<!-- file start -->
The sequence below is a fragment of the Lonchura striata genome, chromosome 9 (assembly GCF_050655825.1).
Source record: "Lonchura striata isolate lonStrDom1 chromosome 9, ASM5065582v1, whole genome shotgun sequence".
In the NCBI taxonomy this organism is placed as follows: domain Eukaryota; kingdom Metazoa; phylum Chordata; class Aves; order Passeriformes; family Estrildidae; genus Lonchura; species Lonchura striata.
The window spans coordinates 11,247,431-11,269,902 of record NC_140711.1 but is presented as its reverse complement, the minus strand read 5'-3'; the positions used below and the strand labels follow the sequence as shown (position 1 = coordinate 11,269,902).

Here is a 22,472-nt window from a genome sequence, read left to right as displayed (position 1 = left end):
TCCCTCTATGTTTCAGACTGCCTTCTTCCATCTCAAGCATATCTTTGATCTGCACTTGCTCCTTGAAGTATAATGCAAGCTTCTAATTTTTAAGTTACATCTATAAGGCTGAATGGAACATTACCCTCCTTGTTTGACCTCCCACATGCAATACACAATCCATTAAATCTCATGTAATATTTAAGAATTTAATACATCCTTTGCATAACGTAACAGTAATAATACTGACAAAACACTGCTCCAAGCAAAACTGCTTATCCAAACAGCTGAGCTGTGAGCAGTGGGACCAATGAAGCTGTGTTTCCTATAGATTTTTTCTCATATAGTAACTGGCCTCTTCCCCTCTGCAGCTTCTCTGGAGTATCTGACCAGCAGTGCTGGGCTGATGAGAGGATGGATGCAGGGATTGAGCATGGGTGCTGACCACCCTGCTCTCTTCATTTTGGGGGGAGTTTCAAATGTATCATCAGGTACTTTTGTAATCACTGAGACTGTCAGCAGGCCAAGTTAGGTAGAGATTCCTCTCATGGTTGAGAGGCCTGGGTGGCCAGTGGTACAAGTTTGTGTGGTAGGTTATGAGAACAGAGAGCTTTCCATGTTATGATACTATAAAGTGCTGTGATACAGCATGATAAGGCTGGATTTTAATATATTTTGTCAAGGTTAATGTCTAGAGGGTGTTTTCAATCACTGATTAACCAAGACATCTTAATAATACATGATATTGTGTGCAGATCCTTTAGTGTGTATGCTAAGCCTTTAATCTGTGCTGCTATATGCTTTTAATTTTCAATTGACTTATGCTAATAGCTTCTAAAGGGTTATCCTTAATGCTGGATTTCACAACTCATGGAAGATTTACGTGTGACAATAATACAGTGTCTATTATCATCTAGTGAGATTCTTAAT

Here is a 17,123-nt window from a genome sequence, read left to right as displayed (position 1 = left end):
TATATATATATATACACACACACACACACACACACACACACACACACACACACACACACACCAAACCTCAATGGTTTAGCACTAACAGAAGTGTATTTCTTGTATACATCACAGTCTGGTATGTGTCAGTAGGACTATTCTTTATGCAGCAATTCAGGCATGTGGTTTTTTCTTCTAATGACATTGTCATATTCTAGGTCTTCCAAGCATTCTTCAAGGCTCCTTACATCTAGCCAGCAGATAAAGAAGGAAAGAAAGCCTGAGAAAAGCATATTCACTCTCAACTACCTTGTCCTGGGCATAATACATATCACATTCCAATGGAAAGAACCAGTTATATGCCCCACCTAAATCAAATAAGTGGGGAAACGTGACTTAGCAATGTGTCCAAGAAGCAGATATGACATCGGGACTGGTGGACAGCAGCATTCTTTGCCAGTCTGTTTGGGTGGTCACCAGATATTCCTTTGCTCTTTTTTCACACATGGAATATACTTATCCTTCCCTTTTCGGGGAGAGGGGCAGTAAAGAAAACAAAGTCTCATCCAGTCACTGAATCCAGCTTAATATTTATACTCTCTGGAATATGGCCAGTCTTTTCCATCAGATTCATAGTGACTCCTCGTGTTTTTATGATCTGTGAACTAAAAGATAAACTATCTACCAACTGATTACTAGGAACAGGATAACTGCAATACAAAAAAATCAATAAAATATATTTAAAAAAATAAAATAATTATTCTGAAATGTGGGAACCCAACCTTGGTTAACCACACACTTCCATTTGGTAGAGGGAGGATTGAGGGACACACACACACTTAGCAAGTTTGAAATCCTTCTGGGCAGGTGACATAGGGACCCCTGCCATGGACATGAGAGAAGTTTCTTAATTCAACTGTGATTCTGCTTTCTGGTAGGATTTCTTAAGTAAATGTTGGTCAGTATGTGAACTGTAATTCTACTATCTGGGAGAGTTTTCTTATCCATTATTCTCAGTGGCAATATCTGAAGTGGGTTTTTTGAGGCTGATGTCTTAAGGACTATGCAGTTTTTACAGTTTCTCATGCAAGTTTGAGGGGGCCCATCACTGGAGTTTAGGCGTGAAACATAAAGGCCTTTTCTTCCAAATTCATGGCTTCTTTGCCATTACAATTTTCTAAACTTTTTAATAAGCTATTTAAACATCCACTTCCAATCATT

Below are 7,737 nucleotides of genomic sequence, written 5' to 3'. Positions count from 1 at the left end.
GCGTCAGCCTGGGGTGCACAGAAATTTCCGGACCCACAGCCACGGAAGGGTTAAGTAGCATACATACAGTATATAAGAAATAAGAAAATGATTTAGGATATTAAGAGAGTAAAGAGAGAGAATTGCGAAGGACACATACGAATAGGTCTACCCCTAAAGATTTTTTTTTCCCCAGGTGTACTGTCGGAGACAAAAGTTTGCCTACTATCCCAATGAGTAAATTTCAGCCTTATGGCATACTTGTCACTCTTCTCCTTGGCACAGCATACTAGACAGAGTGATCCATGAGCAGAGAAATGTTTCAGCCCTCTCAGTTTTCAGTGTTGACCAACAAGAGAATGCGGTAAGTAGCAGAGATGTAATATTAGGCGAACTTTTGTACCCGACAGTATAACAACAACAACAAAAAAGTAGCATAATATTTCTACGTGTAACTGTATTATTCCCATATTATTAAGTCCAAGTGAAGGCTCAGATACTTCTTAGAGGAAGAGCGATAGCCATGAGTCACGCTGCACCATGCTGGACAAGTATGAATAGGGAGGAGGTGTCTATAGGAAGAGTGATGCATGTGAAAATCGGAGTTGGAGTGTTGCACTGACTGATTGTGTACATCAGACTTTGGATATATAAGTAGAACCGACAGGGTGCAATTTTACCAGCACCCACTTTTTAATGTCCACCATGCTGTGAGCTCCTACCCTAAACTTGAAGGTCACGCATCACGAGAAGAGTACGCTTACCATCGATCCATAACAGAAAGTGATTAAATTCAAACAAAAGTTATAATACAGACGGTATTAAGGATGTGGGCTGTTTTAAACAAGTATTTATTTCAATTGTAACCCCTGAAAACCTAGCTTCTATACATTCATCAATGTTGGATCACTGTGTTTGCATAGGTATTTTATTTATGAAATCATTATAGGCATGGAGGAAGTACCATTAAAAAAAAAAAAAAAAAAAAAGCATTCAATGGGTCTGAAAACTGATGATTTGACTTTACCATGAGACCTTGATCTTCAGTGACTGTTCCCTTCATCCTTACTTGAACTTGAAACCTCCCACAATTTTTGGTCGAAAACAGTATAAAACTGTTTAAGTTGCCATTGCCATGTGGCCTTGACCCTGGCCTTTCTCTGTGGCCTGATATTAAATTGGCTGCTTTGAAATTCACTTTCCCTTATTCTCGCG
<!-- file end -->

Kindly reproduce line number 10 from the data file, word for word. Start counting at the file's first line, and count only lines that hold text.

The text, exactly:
GCGTCAGCCTGGGGTGCACAGAAATTTCCGGACCCACAGCCACGGAAGGGTTAAGTAGCATACATACAGTATATAAGAAATAAGAAAATGATTTAGGATATTAAGAGAGTAAAGAGAGAGAATTGCGAAGGACACATACGAATAGGTCTACCCCTAAAGATTTTTTTTTCCCCAGGTGTACTGTCGGAGACAAAAGTTTGCCTACTATCCCAATGAGTAAATTTCAGCCTTATGGCATACTTGTCACTCTTCTCCTTGGCACAGCATACTAGACAGAGTGATCCATGAGCAGAGAAATGTTTCAGCCCTCTCAGTTTTCAGTGTTGACCAACAAGAGAATGCGGTAAGTAGCAGAGATGTAATATTAGGCGAACTTTTGTACCCGACAGTATAACAACAACAACAAAAAAGTAGCATAATATTTCTACGTGTAACTGTATTATTCCCATATTATTAAGTCCAAGTGAAGGCTCAGATACTTCTTAGAGGAAGAGCGATAGCCATGAGTCACGCTGCACCATGCTGGACAAGTATGAATAGGGAGGAGGTGTCTATAGGAAGAGTGATGCATGTGAAAATCGGAGTTGGAGTGTTGCACTGACTGATTGTGTACATCAGACTTTGGATATATAAGTAGAACCGACAGGGTGCAATTTTACCAGCACCCACTTTTTAATGTCCACCATGCTGTGAGCTCCTACCCTAAACTTGAAGGTCACGCATCACGAGAAGAGTACGCTTACCATCGATCCATAACAGAAAGTGATTAAATTCAAACAAAAGTTATAATACAGACGGTATTAAGGATGTGGGCTGTTTTAAACAAGTATTTATTTCAATTGTAACCCCTGAAAACCTAGCTTCTATACATTCATCAATGTTGGATCACTGTGTTTGCATAGGTATTTTATTTATGAAATCATTATAGGCATGGAGGAAGTACCATTAAAAAAAAAAAAAAAAAAAAAGCATTCAATGGGTCTGAAAACTGATGATTTGACTTTACCATGAGACCTTGATCTTCAGTGACTGTTCCCTTCATCCTTACTTGAACTTGAAACCTCCCACAATTTTTGGTCGAAAACAGTATAAAACTGTTTAAGTTGCCATTGCCATGTGGCCTTGACCCTGGCCTTTCTCTGTGGCCTGATATTAAATTGGCTGCTTTGAAATTCACTTTCCCTTATTCTCGCG